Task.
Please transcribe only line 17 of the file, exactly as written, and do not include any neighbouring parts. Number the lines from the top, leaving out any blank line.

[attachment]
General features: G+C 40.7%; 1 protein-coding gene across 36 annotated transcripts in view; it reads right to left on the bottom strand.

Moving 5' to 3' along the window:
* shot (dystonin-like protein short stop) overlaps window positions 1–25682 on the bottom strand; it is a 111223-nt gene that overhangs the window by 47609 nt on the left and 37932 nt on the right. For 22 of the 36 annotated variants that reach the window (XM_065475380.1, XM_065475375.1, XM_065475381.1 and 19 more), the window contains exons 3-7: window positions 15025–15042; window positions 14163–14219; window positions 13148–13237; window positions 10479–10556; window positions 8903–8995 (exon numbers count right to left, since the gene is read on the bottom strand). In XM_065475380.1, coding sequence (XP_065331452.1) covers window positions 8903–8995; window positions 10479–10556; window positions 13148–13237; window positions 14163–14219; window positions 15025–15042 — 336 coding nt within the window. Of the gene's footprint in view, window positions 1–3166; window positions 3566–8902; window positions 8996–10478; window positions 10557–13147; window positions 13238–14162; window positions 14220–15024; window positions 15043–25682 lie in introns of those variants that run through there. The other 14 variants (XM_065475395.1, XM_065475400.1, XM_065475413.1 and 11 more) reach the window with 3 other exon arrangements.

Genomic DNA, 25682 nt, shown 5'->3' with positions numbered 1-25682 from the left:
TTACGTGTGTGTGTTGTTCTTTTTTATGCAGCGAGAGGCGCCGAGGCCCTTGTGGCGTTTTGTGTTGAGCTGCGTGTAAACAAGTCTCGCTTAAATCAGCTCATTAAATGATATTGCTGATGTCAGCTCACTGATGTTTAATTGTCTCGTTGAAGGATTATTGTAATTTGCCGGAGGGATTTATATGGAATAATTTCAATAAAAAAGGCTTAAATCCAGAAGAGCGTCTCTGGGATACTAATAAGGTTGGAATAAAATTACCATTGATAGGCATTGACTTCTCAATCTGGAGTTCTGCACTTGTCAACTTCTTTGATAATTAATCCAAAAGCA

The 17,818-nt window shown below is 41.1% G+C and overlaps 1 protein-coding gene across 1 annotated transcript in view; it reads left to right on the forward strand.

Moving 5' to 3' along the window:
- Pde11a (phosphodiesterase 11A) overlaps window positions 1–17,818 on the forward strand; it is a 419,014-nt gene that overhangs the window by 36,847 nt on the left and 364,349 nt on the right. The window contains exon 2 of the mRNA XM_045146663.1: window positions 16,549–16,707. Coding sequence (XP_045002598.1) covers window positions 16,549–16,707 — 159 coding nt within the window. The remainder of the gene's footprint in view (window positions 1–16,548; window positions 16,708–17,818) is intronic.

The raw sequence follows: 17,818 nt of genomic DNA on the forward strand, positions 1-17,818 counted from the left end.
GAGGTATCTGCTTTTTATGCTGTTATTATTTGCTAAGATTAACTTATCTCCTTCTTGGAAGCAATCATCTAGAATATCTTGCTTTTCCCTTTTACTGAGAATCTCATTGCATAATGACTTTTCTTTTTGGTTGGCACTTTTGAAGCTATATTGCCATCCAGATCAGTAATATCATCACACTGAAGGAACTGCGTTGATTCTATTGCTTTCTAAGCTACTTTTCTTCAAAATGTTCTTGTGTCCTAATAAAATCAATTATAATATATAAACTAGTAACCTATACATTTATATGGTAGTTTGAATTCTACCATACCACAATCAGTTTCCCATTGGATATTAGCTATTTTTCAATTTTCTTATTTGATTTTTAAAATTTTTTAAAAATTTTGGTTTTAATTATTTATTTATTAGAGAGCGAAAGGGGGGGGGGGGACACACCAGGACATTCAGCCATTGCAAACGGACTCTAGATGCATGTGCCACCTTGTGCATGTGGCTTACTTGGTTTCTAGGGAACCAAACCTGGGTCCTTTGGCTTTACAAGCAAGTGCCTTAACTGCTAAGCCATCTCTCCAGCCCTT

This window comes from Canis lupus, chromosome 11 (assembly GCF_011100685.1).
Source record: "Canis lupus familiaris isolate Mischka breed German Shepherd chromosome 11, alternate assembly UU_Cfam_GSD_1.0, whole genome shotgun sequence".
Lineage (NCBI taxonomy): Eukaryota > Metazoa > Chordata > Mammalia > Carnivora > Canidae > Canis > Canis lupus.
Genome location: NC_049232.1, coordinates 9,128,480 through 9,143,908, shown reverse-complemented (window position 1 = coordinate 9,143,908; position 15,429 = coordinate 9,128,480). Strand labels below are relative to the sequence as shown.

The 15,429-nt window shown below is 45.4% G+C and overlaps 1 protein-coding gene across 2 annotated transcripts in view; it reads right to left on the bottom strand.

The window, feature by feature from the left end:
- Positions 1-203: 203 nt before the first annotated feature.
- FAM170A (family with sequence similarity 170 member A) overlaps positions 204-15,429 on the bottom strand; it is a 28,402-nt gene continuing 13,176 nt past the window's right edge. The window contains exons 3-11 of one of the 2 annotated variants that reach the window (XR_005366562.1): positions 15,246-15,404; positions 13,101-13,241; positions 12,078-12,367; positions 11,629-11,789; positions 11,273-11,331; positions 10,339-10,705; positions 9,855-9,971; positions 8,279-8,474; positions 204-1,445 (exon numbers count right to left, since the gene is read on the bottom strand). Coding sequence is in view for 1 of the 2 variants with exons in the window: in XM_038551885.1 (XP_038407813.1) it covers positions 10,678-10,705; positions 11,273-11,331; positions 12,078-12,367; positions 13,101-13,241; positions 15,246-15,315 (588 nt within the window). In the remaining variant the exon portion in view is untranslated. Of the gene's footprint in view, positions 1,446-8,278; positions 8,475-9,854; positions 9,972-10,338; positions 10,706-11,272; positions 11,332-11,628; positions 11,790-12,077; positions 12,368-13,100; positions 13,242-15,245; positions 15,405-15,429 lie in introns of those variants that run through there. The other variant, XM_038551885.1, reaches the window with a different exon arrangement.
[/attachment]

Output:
- Positions 1-203: 203 nt before the first annotated feature.